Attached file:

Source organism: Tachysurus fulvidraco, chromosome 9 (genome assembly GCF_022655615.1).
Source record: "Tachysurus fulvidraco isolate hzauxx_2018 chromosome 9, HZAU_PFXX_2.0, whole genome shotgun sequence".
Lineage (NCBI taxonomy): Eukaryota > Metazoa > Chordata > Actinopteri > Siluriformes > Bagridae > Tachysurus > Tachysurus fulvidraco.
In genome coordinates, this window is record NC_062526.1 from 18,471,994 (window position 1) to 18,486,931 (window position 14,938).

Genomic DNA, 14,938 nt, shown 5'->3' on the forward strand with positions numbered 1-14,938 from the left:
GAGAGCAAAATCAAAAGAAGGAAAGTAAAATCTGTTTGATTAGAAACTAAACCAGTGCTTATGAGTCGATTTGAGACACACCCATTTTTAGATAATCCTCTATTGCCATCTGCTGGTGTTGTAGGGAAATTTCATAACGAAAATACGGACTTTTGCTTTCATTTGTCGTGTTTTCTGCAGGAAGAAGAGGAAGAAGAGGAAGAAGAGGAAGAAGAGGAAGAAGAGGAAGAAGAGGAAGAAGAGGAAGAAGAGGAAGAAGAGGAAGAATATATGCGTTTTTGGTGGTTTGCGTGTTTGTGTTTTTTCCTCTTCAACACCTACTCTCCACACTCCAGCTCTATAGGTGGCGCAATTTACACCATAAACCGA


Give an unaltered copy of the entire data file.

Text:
Source organism: Tachysurus fulvidraco, chromosome 9 (genome assembly GCF_022655615.1).
Source record: "Tachysurus fulvidraco isolate hzauxx_2018 chromosome 9, HZAU_PFXX_2.0, whole genome shotgun sequence".
Lineage (NCBI taxonomy): Eukaryota > Metazoa > Chordata > Actinopteri > Siluriformes > Bagridae > Tachysurus > Tachysurus fulvidraco.
In genome coordinates, this window is record NC_062526.1 from 18,471,994 (window position 1) to 18,486,931 (window position 14,938).

Genomic DNA, 14,938 nt, shown 5'->3' on the forward strand with positions numbered 1-14,938 from the left:
GAGAGCAAAATCAAAAGAAGGAAAGTAAAATCTGTTTGATTAGAAACTAAACCAGTGCTTATGAGTCGATTTGAGACACACCCATTTTTAGATAATCCTCTATTGCCATCTGCTGGTGTTGTAGGGAAATTTCATAACGAAAATACGGACTTTTGCTTTCATTTGTCGTGTTTTCTGCAGGAAGAAGAGGAAGAAGAGGAAGAAGAGGAAGAAGAGGAAGAAGAGGAAGAAGAGGAAGAAGAGGAAGAAGAGGAAGAAGAGGAAGAATATATGCGTTTTTGGTGGTTTGCGTGTTTGTGTTTTTTCCTCTTCAACACCTACTCTCCACACTCCAGCTCTATAGGTGGCGCAATTTACACCATAAACCGA